“When you can make a difference and create a package of evidence for the prosecution and you get a result—I think that’s probably the most satisfying part of the job,” Desborough says.

The Limits of Super-Recognition

While it’s clear that super-recognizers can provide value in police work, some researchers have raised questions about how super-recognizers are identified and tested for these kinds of tasks. If the most-used tests, which are typically performed under lab conditions, don’t assess potential super-recognizers based on their ability to complete the duties they would perform in an actual investigation, how can you ensure they are truly well-equipped for the job?

“You need to think, ‘What is the task that the people are supposed to do?’ and design experiments with material that’s appropriate so that it reflects the real-world conditions,” says Dr. Meike Ramon, assistant professor at the University of Lausanne in Switzerland and the head of the Applied Face Cognition Lab.

“We do have strong evidence to suggest that if you identify the people properly, you can expect an increase in performance if you give them the right environment to work in,” Ramon tells Mental Floss. “I have been working with the Berlin Police for 5.5 years now; together, we developed a test assessing officers’ face-processing skills using authentic police material.”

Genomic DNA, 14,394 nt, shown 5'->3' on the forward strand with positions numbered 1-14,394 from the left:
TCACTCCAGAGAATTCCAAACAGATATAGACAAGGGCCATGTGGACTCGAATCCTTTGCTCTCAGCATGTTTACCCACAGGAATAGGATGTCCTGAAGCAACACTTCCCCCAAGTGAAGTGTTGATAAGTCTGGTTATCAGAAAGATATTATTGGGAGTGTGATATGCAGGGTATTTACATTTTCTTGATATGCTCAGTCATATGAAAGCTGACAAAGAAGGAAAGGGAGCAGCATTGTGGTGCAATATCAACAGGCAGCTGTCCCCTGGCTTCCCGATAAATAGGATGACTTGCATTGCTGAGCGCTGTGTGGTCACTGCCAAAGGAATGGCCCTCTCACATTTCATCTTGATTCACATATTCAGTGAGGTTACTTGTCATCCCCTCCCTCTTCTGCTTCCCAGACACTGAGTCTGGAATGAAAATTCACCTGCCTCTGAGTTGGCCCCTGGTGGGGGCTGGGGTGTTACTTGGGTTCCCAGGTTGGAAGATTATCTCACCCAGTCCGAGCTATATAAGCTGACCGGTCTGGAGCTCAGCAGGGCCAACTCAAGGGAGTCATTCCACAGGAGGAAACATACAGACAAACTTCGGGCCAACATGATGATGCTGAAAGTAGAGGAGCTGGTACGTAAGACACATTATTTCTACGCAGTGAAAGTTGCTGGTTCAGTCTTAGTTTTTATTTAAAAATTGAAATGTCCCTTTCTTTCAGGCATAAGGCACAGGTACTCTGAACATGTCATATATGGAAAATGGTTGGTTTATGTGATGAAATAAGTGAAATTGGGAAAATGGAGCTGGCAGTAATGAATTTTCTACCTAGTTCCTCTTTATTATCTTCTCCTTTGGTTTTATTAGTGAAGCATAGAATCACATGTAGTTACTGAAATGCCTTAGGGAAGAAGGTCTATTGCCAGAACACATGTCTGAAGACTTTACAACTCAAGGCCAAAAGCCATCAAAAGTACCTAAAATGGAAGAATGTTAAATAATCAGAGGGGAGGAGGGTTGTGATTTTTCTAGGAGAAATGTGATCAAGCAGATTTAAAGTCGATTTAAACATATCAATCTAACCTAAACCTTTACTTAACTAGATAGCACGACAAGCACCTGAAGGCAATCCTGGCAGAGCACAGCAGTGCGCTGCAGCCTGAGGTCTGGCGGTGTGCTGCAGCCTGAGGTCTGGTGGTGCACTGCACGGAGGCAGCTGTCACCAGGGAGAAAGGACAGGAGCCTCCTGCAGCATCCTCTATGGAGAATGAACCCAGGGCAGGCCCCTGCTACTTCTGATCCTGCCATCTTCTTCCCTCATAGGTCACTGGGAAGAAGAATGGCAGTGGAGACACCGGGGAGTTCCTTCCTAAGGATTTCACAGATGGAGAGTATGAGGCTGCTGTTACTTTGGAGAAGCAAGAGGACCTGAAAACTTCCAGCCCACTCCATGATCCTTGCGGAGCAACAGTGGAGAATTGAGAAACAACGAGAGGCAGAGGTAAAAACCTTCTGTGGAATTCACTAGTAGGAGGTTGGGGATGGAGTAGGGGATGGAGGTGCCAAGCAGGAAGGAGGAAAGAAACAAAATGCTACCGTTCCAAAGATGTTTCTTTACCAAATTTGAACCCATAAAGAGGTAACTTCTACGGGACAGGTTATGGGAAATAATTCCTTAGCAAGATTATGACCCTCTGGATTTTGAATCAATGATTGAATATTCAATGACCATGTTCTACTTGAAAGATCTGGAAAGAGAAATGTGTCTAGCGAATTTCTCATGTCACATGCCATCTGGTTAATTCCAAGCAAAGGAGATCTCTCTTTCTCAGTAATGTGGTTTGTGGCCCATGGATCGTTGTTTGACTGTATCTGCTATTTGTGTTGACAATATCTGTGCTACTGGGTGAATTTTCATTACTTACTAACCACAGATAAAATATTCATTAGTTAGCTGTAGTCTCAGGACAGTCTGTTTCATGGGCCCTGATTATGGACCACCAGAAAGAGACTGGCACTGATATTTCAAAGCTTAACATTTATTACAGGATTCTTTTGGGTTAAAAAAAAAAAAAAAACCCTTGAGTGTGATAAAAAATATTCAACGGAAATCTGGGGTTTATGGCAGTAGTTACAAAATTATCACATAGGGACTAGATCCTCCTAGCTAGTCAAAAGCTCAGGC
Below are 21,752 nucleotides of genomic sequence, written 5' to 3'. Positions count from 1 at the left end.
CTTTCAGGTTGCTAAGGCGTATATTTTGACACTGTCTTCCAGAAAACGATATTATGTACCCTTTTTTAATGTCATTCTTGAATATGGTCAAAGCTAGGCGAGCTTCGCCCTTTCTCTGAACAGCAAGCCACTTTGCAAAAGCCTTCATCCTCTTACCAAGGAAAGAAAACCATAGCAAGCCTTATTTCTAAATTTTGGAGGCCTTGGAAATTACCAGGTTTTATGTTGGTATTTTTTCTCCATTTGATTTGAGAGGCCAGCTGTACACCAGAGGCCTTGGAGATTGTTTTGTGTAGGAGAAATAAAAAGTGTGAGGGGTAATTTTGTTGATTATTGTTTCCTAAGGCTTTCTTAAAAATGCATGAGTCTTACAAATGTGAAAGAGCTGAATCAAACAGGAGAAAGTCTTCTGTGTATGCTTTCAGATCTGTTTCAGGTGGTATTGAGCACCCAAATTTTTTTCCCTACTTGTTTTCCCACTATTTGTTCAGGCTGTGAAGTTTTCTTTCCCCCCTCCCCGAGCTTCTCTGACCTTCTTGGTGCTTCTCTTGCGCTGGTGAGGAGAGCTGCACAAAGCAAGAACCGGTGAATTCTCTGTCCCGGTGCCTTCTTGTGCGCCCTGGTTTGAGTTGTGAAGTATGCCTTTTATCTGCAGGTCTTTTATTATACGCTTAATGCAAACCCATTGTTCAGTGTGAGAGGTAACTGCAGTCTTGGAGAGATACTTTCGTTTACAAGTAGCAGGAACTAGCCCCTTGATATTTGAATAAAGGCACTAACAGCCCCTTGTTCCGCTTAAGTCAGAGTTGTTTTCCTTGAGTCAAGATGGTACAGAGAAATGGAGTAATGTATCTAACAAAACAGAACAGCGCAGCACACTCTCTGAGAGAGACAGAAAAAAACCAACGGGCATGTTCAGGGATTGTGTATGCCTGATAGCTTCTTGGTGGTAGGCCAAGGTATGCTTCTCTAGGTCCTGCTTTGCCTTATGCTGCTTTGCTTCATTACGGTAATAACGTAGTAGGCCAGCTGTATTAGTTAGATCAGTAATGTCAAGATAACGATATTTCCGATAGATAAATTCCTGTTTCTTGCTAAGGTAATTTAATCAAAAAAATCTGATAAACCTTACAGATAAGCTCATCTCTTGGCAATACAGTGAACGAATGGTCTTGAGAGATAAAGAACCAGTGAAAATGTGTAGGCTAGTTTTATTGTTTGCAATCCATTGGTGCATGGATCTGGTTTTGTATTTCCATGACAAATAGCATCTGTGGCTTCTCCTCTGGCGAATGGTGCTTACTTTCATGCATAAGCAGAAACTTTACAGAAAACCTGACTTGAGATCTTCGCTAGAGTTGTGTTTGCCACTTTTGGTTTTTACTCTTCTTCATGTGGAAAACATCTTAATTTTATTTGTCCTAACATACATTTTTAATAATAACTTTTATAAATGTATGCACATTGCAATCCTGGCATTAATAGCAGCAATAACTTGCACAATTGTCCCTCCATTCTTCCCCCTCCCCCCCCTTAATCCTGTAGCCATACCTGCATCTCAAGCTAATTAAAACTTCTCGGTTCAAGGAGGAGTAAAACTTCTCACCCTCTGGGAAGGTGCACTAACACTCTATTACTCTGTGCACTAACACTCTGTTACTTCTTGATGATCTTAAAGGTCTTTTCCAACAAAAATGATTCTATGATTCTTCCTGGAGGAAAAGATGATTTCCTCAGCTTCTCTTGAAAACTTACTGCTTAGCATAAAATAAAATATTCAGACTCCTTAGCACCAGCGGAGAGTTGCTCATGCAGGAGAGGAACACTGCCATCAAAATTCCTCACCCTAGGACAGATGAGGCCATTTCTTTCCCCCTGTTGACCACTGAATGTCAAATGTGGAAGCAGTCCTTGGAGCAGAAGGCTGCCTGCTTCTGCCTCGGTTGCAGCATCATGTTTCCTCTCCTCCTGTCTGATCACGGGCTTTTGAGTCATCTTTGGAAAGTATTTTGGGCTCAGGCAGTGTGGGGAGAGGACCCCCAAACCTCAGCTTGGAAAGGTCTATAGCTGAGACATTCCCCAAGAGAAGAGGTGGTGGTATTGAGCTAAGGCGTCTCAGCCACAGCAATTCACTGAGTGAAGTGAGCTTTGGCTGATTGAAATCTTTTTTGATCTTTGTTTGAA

Another common hesitation surrounding super-recognizers being used in police work: “How do you define a super-recognizer [and] do they give evidence in a court of law?” Davis says. While these people can provide strong evidence, no super-recognizer has scored 100 percent on every single test they’ve taken, which is bound to invite problems. Generally, Davis says, in the UK they’re treated as witnesses to crimes, which they often viewed repeatedly on CCTV footage.

Some police units also wonder whether super-recognizers can really identify faces as accurately as artificial intelligence. To that, Davis responds, “There are some mistakes that a computer would make that a human would never do, and vice versa,” adding, “the combination of the two is probably best: a super-recognizer and a face-recognition system.”